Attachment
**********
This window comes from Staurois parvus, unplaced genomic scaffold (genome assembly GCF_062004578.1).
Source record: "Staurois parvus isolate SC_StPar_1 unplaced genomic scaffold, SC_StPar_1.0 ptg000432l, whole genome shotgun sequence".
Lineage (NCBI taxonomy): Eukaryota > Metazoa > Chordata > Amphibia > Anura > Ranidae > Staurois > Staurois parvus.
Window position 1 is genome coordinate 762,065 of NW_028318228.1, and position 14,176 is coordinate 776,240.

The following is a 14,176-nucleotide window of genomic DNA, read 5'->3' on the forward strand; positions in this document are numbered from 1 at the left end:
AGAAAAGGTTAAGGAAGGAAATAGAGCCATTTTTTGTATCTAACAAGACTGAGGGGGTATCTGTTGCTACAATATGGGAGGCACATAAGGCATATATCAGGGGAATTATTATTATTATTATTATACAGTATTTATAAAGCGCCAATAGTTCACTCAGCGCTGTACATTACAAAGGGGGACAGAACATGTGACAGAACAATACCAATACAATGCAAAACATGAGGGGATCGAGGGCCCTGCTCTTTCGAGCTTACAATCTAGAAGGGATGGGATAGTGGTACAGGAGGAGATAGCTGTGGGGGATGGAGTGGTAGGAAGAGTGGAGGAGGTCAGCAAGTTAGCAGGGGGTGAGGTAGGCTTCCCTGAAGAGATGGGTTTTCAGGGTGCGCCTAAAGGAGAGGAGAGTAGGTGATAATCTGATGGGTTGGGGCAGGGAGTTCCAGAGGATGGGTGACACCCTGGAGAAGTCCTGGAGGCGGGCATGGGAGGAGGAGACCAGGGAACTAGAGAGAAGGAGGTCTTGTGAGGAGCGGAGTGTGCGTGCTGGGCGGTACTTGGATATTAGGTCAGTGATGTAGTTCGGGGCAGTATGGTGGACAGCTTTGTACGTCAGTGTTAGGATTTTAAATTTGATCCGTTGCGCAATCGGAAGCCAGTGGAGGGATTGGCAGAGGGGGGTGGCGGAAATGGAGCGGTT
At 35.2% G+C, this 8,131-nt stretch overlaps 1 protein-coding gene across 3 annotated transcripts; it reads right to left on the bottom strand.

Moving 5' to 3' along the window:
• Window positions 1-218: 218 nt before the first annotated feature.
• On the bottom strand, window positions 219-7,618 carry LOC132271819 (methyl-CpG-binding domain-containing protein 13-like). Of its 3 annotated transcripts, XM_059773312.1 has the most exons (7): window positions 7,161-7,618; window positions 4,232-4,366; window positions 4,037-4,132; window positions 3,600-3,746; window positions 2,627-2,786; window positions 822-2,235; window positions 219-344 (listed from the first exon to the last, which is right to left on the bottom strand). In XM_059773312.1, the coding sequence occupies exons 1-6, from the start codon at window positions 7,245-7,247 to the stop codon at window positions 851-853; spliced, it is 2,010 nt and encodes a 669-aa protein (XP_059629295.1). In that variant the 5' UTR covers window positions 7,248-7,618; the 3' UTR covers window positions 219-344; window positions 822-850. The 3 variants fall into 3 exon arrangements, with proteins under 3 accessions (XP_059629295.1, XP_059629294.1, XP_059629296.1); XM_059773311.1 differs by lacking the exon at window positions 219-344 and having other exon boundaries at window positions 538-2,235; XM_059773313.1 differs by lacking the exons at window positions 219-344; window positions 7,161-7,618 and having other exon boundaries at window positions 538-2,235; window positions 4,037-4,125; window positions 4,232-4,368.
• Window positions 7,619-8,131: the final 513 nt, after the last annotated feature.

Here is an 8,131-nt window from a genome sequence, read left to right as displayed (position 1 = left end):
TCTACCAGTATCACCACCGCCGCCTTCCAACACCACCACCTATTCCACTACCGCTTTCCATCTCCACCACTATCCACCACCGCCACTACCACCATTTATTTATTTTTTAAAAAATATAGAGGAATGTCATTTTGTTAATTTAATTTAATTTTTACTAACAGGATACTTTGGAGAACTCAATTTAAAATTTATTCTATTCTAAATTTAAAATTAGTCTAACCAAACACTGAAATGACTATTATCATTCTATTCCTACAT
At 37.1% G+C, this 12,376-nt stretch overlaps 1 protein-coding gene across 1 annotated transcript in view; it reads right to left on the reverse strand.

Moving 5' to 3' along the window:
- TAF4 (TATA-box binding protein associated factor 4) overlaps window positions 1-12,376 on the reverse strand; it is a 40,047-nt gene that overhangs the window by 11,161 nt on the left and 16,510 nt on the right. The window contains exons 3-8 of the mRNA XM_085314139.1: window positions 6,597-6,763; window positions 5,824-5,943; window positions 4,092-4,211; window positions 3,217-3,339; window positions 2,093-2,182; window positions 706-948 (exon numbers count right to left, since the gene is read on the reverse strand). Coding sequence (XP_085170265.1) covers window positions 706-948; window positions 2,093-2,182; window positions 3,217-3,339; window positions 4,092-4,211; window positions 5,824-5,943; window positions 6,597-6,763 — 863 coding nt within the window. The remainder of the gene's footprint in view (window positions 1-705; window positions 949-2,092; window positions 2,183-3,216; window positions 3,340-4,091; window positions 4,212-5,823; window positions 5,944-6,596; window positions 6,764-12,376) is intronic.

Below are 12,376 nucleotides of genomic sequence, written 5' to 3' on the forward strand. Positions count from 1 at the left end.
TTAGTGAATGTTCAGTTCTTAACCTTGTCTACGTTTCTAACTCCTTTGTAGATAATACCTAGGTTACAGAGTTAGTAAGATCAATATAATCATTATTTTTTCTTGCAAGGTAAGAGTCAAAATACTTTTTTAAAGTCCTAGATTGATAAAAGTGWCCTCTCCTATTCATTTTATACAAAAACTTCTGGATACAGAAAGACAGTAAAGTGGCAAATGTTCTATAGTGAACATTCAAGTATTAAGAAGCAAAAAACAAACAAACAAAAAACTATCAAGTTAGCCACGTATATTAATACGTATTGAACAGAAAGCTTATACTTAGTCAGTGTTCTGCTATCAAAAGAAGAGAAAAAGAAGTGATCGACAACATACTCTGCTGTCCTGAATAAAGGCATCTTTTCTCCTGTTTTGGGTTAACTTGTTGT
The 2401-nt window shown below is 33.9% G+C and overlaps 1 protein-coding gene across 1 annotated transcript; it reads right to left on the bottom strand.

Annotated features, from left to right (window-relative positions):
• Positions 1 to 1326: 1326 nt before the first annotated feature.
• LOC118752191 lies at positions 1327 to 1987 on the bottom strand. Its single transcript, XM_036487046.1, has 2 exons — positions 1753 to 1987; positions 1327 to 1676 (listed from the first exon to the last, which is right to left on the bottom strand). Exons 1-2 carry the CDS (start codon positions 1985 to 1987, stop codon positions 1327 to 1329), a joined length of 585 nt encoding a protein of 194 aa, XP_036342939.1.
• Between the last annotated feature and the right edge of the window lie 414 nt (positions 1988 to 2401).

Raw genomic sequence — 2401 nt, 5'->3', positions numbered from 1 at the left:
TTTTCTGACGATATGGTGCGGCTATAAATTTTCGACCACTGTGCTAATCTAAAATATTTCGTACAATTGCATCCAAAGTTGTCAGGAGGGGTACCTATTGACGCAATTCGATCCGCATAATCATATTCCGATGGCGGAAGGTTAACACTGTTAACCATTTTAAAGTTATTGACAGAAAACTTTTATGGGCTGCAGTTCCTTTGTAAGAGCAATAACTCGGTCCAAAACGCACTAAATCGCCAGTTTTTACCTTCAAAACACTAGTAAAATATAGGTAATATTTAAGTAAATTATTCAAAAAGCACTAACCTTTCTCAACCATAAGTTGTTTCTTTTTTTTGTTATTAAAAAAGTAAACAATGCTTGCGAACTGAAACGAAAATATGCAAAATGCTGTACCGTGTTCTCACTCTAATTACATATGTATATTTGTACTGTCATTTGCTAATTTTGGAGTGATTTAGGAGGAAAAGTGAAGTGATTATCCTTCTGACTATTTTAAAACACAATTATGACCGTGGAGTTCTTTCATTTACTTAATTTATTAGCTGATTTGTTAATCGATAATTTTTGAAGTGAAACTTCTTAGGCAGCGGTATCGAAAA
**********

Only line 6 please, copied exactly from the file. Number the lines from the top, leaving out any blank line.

AGAAAAGGTTAAGGAAGGAAATAGAGCCATTTTTTGTATCTAACAAGACTGAGGGGGTATCTGTTGCTACAATATGGGAGGCACATAAGGCATATATCAGGGGAATTATTATTATTATTATTATACAGTATTTATAAAGCGCCAATAGTTCACTCAGCGCTGTACATTACAAAGGGGGACAGAACATGTGACAGAACAATACCAATACAATGCAAAACATGAGGGGATCGAGGGCCCTGCTCTTTCGAGCTTACAATCTAGAAGGGATGGGATAGTGGTACAGGAGGAGATAGCTGTGGGGGATGGAGTGGTAGGAAGAGTGGAGGAGGTCAGCAAGTTAGCAGGGGGTGAGGTAGGCTTCCCTGAAGAGATGGGTTTTCAGGGTGCGCCTAAAGGAGAGGAGAGTAGGTGATAATCTGATGGGTTGGGGCAGGGAGTTCCAGAGGATGGGTGACACCCTGGAGAAGTCCTGGAGGCGGGCATGGGAGGAGGAGACCAGGGAACTAGAGAGAAGGAGGTCTTGTGAGGAGCGGAGTGTGCGTGCTGGGCGGTACTTGGATATTAGGTCAGTGATGTAGTTCGGGGCAGTATGGTGGACAGCTTTGTACGTCAGTGTTAGGATTTTAAATTTGATCCGTTGCGCAATCGGAAGCCAGTGGAGGGATTGGCAGAGGGGGGTGGCGGAAATGGAGCGGTT